Judiciary Committee Reports Thirteen Nominations
The Senate Judiciary Committee reported 13 nominations today, including 10 nominations for lifetime appointments to the Federal bench. While Senate consideration of judicial nominations traditionally slows in the months leading up to a presidential election, Chairman Patrick Leahy (D-Vt.) chaired two rare confirmation hearings for the nominees this month, and worked to expedite the Committee’s consideration of the nominations.
The Democratic-controlled Senate is now poised to confirm more Bush nominees in just over three and a half years than the Republican majority confirmed in four years. In addition to the judicial nominees, the Judiciary Committee Thursday reported the President’s nominee to be Solicitor General of the United States, a high-level position in the Department of Justice. Leahy held confirmation hearings for the nominees on September 9 and September 23. Also reported by the Committee Thursday was a nominee to be a U.S. Marshal, and a nominee to be a United States Attorney.
“The American people are also best served by a Federal judiciary they can trust to apply the law fairly regardless of who walks into the courtroom,” said Leahy. “The judiciary is the one arm of our government that should never be political or politicized, regardless of who sits in the White House. I will continue in the waning days of this Congress, and with a new President in the next Congress, to work with Senators from both sides of the aisle to ensure that the Federal judiciary remains independent.”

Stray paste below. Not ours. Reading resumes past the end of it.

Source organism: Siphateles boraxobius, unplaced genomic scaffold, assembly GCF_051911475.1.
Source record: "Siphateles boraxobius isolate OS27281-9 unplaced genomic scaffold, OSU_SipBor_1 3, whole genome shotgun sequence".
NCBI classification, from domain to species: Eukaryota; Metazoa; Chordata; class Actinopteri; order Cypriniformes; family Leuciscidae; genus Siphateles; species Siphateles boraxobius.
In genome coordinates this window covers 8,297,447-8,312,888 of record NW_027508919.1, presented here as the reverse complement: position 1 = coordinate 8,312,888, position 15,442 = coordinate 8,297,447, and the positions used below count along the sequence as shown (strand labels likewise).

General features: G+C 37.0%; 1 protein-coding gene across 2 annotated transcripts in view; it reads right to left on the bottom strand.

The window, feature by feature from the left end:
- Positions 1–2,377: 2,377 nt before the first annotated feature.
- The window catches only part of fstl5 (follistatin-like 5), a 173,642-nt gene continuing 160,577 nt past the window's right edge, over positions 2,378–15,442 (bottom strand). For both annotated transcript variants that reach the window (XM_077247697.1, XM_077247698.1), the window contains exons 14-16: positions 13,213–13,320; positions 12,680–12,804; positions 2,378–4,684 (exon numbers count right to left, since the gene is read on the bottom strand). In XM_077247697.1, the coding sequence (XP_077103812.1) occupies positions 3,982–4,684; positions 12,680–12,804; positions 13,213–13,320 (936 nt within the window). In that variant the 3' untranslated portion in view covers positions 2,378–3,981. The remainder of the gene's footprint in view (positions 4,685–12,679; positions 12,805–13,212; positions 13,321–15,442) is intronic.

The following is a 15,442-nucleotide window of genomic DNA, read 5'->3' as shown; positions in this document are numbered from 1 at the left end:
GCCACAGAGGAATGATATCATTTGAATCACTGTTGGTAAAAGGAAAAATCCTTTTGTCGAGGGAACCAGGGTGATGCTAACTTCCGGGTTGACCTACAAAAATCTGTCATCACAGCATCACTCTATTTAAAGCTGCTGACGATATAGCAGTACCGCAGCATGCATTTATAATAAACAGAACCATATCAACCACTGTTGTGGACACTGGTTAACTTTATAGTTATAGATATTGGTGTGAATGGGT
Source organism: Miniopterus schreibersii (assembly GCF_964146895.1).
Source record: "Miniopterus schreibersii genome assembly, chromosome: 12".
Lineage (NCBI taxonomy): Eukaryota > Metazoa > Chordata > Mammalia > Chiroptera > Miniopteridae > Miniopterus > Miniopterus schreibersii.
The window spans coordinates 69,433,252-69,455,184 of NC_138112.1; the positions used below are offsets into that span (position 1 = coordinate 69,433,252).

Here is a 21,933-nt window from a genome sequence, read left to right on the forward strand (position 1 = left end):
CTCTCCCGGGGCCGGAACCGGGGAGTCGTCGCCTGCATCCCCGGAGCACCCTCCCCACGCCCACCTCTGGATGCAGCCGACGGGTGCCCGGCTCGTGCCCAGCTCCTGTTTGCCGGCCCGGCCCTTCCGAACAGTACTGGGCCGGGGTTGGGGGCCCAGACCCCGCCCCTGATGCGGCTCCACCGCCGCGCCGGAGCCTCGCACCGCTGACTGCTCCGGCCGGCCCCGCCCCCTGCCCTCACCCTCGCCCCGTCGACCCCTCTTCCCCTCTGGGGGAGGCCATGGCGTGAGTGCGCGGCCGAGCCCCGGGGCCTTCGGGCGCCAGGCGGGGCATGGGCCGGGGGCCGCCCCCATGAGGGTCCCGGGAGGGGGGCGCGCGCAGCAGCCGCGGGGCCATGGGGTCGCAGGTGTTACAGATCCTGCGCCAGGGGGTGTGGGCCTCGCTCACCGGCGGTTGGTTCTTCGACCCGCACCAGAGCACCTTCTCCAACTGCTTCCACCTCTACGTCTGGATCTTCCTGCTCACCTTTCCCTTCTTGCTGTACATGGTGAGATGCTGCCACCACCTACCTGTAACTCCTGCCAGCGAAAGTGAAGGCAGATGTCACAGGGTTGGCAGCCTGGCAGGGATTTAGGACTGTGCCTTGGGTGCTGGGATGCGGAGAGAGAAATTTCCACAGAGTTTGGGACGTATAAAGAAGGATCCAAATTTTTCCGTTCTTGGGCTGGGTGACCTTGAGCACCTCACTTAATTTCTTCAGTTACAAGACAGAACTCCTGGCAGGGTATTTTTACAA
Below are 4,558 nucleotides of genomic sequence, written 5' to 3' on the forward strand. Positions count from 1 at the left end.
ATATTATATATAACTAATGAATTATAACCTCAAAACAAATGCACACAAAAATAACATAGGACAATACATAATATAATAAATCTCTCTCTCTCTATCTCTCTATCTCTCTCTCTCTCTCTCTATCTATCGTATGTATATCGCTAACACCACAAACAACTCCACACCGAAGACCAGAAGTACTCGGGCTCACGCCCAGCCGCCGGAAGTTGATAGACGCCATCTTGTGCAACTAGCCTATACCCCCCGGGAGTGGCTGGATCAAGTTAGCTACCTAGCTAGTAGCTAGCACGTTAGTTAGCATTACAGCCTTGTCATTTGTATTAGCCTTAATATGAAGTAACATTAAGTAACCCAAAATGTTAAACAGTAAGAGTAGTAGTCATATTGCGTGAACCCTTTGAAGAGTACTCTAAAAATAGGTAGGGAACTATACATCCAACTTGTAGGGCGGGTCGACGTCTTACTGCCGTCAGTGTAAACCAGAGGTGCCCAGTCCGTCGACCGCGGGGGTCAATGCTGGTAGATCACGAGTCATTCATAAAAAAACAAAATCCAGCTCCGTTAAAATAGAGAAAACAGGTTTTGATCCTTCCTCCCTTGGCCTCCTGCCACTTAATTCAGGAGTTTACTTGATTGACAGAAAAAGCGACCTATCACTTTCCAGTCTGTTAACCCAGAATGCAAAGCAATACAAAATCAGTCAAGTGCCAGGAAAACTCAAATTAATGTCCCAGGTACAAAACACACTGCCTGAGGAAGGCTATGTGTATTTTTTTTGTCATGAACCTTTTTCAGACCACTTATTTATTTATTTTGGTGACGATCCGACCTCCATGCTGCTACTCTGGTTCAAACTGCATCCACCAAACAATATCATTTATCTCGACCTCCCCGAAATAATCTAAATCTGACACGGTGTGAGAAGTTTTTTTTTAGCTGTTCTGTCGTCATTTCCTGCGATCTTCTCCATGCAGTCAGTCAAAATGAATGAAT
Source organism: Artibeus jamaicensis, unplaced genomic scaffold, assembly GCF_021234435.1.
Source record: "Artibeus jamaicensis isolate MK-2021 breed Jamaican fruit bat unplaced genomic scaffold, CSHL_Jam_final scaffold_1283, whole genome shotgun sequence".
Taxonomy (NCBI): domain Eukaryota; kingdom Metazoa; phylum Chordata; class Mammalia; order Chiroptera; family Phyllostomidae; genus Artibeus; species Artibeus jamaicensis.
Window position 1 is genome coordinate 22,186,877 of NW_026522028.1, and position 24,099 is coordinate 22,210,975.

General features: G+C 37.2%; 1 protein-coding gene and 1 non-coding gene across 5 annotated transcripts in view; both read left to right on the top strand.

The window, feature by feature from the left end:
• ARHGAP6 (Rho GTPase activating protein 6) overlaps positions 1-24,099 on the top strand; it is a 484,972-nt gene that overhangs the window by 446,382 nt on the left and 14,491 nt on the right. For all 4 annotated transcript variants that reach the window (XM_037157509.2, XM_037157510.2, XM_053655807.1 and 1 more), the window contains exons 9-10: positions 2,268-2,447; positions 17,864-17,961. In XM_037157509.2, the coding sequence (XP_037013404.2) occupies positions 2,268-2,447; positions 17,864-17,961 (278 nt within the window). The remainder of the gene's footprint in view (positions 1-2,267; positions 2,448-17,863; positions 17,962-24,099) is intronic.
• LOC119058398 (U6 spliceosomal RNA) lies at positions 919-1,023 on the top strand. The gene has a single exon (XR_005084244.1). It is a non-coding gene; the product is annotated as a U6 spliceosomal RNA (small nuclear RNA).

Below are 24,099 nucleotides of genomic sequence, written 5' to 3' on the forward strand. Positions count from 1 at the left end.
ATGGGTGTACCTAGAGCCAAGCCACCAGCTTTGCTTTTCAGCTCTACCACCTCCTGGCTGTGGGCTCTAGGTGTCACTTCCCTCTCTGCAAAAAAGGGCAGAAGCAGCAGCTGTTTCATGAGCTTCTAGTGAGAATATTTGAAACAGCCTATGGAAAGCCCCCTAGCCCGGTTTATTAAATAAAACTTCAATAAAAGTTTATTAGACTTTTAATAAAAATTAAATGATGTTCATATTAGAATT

With the presidential election less than six weeks away, Thursday’s action continues the progress Senate Democrats have made under Leahy’s leadership to quickly confirm the President’s judicial and executive nominees. Vacancies on the federal judiciary nationwide are less than half what they were at the start of the Bush administration, and circuit court vacancies have been reduced by two-thirds.
Judicial vacancies have fallen from 9.9 percent at the start of the Bush administration to just five percent today. The Administrative Office of the Courts listed 64 vacancies on September 25, 2000, including 22 circuit vacancies. Today there are just 44 judicial vacancies, and only 11 circuit vacancies. Should the Senate confirm the nominations reported by the Judiciary Committee today, vacancies could fall under 40.
Nominations reported by the Judiciary Committee Thursday include: Clark Waddoups for the District of Utah, Michael Anello for the Southern District of California, Mary Stenson Scriven for the Middle District of Florida, Christine Arguello for the District of Colorado, Philip Brimmer for the District of Colorado, Anthony Trenga for the Eastern District of Virginia, C. Darnell Jones for the Eastern District of Pennsylvania, Mitchell Goldberg for the Eastern District of Pennsylvania, Joel Slomsky for the Eastern District of Pennsylvania, Eric Melgren for the District of Kansas, Gregory Garre to be Solicitor General of the United States, George Venables to be U.S. Marshal for the Southern District of California, and A. Brian Albritton to be U.S. Attorney for the Middle District of Florida.
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